Empowered By Printing
SOMETIMES, YOUR career path has a way of sneaking up on you when you least expect it. Take, for instance, David Estes, Printing Services coordinator at East Kentucky Power Cooperative (EKPC), in Winchester, Ky. Estes admits he didn't know what the future held when he enrolled as an undeclared student at Eastern Kentucky University."When I went to college I didn't know what I wanted to major in," Estes recalls. "I got involved in industrial technology classes, and I saw the printing department. I started taking printing classes, and it all took off from there."
Estes cut his teeth in the printing field by producing personal projects like memo pads and business cards in the college print shop. Money was tight, so he was moonlighting at a local factory as a quality inspector while going to school. But an interest in printing was starting to bloom for the Kentucky native.
"I really just liked the process," Estes contends. "I liked working with ink and paper. The whole printing process really intrigued me."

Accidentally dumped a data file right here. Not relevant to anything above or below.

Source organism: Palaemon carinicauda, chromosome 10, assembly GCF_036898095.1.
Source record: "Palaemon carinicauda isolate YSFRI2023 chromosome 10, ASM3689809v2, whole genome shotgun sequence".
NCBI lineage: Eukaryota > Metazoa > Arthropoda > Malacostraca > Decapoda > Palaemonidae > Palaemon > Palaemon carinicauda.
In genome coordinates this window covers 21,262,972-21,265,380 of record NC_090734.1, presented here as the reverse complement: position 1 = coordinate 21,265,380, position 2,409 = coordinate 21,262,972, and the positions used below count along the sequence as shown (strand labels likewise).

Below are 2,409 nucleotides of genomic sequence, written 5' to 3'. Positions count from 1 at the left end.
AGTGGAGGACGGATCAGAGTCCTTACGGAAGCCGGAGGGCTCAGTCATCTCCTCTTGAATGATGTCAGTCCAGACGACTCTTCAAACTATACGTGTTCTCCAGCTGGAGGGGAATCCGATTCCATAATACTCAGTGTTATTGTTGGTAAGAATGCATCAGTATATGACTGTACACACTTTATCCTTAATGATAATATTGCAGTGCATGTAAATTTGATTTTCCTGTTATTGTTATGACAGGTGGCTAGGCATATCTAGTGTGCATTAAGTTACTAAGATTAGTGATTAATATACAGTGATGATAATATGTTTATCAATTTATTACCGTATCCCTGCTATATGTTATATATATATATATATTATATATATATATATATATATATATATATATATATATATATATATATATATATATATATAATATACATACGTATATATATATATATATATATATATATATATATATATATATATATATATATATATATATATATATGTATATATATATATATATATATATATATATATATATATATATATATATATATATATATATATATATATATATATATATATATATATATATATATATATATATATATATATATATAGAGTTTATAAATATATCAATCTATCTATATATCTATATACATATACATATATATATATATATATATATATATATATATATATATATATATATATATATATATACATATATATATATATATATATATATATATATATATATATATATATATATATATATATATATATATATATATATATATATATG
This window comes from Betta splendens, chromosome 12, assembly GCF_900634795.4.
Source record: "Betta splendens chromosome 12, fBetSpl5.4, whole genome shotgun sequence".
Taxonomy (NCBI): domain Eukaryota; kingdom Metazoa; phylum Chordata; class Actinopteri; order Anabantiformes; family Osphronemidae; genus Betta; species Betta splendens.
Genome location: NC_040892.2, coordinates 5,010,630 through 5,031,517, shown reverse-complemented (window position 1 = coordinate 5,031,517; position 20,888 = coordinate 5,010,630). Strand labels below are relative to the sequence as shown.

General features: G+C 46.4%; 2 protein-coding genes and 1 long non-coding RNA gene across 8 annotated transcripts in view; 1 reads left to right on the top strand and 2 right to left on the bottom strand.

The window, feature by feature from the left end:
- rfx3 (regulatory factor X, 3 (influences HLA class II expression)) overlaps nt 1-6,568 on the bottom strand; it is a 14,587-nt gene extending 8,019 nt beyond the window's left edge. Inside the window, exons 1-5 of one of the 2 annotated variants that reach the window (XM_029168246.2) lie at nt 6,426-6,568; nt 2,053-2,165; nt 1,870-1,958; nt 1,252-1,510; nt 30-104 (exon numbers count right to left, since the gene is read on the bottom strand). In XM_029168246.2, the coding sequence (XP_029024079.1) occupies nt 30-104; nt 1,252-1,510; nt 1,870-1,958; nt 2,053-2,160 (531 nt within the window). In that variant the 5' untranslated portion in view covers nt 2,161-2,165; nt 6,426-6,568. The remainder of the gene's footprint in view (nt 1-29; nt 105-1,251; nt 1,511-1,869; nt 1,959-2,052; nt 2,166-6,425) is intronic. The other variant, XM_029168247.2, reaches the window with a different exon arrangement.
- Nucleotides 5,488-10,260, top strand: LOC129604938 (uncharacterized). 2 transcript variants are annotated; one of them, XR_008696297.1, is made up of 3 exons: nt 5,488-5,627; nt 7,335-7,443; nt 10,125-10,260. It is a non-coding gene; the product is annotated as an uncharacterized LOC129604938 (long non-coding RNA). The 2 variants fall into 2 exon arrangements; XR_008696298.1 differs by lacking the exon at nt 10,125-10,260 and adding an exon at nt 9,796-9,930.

In 1981, while still a student, Estes heard about a job opening at EKPC. He decided it was time to enter the working world, and left school to take the position of junior printer at the power cooperative's in-plant. Estes started out printing forms and employee magazines on the shop's old ABDick and Davidson presses. Now, after 28 years at the same shop, the industry veteran wouldn't change a thing.
EKPC represents 16 electric cooperatives that provide service to more than 500,000 customers in 87 counties of central and eastern Kentucky. Estes runs the one-man in-plant, where he has risen through the ranks from junior printer, to printer, to his current position, which he has held for more than 20 years.
"The printer that was here when I was hired moved into another position within the company," Estes says. "So now I am the only printer here." East Kentucky Power Cooperative does employ a graphic designer, but Estes handles all of the company's in-house printing needs.